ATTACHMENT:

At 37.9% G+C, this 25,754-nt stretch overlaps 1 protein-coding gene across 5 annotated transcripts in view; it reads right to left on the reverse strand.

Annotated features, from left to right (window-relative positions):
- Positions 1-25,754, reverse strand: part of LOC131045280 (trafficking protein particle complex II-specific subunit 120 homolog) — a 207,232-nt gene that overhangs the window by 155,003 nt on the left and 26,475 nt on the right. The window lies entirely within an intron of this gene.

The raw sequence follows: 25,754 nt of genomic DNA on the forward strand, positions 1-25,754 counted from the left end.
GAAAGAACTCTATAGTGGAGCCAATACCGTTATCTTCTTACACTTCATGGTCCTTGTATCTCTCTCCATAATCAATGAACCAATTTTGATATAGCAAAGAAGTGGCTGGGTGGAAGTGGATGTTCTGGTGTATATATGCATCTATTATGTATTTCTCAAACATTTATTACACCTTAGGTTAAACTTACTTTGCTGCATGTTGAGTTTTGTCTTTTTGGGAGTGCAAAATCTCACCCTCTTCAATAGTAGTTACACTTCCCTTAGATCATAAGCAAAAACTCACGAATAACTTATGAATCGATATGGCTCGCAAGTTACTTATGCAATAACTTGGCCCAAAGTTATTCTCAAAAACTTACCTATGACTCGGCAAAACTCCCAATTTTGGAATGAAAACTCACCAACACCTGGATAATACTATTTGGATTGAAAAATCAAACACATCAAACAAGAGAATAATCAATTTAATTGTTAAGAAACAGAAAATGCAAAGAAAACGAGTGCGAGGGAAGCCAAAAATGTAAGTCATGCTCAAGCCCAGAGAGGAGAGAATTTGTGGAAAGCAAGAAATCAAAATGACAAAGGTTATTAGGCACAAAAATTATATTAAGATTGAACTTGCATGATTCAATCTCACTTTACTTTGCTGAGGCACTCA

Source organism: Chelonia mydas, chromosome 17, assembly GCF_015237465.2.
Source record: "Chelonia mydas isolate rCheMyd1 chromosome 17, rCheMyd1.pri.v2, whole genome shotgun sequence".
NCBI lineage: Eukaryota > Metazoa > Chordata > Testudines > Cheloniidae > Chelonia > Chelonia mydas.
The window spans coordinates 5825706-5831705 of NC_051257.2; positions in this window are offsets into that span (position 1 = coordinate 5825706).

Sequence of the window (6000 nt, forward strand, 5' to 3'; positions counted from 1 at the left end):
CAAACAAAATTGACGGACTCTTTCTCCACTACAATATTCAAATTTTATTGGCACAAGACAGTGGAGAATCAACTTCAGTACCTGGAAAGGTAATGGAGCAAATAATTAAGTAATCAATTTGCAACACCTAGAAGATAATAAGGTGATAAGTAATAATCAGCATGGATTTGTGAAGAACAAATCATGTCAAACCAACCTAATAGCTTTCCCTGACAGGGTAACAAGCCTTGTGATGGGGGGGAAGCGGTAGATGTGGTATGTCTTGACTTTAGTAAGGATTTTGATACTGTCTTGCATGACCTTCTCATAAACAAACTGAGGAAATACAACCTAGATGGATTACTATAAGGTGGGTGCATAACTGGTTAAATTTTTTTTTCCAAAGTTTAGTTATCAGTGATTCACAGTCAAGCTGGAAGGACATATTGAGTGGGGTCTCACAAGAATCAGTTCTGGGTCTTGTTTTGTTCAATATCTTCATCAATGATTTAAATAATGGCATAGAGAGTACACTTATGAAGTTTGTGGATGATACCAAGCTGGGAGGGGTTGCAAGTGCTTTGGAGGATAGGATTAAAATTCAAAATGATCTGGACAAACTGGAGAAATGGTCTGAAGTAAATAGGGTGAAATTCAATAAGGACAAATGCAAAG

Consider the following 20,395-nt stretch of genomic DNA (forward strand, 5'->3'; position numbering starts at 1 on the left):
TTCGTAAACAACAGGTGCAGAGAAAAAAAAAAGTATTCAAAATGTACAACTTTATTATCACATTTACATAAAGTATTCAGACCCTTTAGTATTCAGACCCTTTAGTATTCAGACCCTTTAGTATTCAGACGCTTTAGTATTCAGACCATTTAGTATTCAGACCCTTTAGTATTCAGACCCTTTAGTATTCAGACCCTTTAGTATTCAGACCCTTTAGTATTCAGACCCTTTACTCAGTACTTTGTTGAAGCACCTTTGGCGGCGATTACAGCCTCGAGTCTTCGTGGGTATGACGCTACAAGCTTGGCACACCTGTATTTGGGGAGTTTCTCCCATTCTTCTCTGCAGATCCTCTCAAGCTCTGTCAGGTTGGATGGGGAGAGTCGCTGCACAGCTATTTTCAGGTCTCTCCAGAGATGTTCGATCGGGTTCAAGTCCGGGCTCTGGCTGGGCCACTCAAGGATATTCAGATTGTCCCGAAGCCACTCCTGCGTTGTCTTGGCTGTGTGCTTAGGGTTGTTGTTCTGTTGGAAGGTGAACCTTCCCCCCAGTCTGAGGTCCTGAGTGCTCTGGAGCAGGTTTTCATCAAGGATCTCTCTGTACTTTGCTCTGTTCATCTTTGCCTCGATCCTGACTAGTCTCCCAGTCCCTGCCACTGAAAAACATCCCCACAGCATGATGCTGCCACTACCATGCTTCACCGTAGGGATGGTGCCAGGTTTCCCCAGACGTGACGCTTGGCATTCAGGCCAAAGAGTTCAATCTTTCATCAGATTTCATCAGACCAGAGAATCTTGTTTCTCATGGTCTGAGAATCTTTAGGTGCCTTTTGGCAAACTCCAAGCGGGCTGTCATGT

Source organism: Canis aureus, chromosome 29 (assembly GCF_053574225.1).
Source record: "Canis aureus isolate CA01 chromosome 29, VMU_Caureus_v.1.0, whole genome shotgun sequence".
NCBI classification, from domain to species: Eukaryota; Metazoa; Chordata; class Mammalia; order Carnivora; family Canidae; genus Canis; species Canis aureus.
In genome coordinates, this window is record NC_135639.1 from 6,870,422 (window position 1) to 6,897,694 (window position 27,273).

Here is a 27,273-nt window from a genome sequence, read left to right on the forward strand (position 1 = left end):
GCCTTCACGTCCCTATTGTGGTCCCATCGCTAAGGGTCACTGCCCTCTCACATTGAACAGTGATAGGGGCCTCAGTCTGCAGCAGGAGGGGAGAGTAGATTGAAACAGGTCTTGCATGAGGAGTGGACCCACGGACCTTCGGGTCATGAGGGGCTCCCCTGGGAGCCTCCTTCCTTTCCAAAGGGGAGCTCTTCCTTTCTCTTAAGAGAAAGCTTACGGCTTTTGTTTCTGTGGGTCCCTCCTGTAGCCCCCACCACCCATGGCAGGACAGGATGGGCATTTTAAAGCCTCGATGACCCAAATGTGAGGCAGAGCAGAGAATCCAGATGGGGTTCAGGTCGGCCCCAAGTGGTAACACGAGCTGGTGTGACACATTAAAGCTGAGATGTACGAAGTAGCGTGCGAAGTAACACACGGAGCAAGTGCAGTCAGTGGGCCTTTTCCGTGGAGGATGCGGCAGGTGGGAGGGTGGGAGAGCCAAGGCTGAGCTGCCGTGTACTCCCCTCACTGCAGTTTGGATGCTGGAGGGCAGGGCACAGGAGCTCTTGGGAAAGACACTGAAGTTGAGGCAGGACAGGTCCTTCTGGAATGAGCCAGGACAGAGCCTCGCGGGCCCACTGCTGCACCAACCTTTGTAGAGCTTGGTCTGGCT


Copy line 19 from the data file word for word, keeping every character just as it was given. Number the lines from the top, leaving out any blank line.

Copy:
GCCTTCACGTCCCTATTGTGGTCCCATCGCTAAGGGTCACTGCCCTCTCACATTGAACAGTGATAGGGGCCTCAGTCTGCAGCAGGAGGGGAGAGTAGATTGAAACAGGTCTTGCATGAGGAGTGGACCCACGGACCTTCGGGTCATGAGGGGCTCCCCTGGGAGCCTCCTTCCTTTCCAAAGGGGAGCTCTTCCTTTCTCTTAAGAGAAAGCTTACGGCTTTTGTTTCTGTGGGTCCCTCCTGTAGCCCCCACCACCCATGGCAGGACAGGATGGGCATTTTAAAGCCTCGATGACCCAAATGTGAGGCAGAGCAGAGAATCCAGATGGGGTTCAGGTCGGCCCCAAGTGGTAACACGAGCTGGTGTGACACATTAAAGCTGAGATGTACGAAGTAGCGTGCGAAGTAACACACGGAGCAAGTGCAGTCAGTGGGCCTTTTCCGTGGAGGATGCGGCAGGTGGGAGGGTGGGAGAGCCAAGGCTGAGCTGCCGTGTACTCCCCTCACTGCAGTTTGGATGCTGGAGGGCAGGGCACAGGAGCTCTTGGGAAAGACACTGAAGTTGAGGCAGGACAGGTCCTTCTGGAATGAGCCAGGACAGAGCCTCGCGGGCCCACTGCTGCACCAACCTTTGTAGAGCTTGGTCTGGCT